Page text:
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Urge the Biden Administration to Protect Afghans Who Have Been Left Behind
The United States has a long history of protecting and welcoming the world’s most vulnerable on our shores—but that legacy is at risk. Following the U.S. withdrawal from Afghanistan, attacks against Afghan nationals who remain in-country are rising. The military evacuation efforts brought some to safety, but additional action must be taken now to ensure all who have been waiting for years to relocate to the United States and those who seek protection from new waves of violence by the Taliban and other actors are able to find safety within our borders.

Though the military evacuation brought over 75,000 Afghans to safety, tens of thousands of at-risk Afghans were left behind. Since the evacuation, an estimated 45,000 applications for humanitarian parole (Form I-131) have been filed with the U.S. Citizenship and Immigration Service (USCIS).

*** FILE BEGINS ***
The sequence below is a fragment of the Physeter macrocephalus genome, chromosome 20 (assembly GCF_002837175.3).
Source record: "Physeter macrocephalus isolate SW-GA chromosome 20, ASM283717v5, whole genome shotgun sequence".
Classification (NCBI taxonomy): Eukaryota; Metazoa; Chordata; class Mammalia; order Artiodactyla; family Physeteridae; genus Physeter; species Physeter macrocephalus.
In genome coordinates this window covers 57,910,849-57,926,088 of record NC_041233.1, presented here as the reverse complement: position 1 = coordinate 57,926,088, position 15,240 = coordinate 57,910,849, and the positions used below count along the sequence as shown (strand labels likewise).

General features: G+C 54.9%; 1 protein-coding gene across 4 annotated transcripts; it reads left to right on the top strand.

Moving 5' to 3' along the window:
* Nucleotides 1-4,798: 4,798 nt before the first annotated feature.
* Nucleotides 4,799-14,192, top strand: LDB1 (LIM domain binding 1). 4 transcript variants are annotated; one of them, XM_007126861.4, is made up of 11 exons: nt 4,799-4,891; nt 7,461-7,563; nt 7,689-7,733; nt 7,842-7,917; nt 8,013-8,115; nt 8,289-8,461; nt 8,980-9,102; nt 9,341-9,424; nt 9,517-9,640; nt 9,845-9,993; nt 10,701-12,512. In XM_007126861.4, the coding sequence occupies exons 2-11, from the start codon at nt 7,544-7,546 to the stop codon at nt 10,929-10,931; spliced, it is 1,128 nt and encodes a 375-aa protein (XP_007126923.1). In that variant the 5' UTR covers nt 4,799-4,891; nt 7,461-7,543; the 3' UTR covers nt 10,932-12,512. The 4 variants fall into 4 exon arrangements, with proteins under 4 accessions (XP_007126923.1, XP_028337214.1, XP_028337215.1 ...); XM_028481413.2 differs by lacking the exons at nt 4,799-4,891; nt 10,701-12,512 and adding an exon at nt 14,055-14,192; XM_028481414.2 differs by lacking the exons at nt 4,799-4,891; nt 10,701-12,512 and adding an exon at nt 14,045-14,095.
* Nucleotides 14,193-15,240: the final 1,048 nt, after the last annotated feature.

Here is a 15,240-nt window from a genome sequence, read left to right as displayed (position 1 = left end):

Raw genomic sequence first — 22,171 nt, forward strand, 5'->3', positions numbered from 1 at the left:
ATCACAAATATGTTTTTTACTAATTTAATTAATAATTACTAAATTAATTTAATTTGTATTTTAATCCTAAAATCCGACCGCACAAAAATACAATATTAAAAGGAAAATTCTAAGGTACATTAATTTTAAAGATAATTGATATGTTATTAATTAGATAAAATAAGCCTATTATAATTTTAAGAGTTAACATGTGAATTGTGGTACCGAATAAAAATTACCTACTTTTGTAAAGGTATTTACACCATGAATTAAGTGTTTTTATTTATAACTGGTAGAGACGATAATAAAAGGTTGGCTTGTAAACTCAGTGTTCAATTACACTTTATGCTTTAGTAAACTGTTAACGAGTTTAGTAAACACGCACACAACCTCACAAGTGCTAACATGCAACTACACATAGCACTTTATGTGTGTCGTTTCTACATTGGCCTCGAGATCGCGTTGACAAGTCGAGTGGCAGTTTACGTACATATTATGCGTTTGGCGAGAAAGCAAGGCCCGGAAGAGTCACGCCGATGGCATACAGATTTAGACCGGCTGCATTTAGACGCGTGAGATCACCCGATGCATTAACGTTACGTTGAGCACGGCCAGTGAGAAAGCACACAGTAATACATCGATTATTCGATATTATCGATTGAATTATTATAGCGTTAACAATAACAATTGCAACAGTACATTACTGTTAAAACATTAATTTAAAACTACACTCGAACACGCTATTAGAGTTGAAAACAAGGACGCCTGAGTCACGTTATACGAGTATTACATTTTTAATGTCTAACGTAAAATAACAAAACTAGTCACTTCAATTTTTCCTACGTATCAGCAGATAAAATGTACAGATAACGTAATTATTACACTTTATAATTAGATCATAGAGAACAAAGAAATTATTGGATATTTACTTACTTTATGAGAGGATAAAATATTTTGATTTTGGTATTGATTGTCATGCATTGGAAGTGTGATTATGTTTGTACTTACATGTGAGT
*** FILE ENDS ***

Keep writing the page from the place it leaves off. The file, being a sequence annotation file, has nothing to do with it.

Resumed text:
If granted humanitarian parole, these Afghans could reunify with loved ones brought through the evacuation effort and find protection from persecution and violence. We urge USCIS to change course and for the Biden Administration to use its authority to continue relocation efforts to protect those at risk. LIRS and our partners in the Evacuate Our Allies coalition call upon the Biden administration to create new pathways of protection and provide a robust humanitarian response for Afghans who have been left behind. This response should include creating a streamlined and efficient humanitarian parole program, as has been done for Ukrainians fleeing the Russian invasion, and expanding protection pathways so that Afghans can access consular and other services in third countries.

Join us and send a message to President Biden today! Urge the President and the administration to provide urgent humanitarian protections, including creating a designated parole program, re-opening and re-envisioning consular services, creating safe pathways for Afghans to access third countries, and establishing protections for the vulnerable women and children still in Afghanistan.

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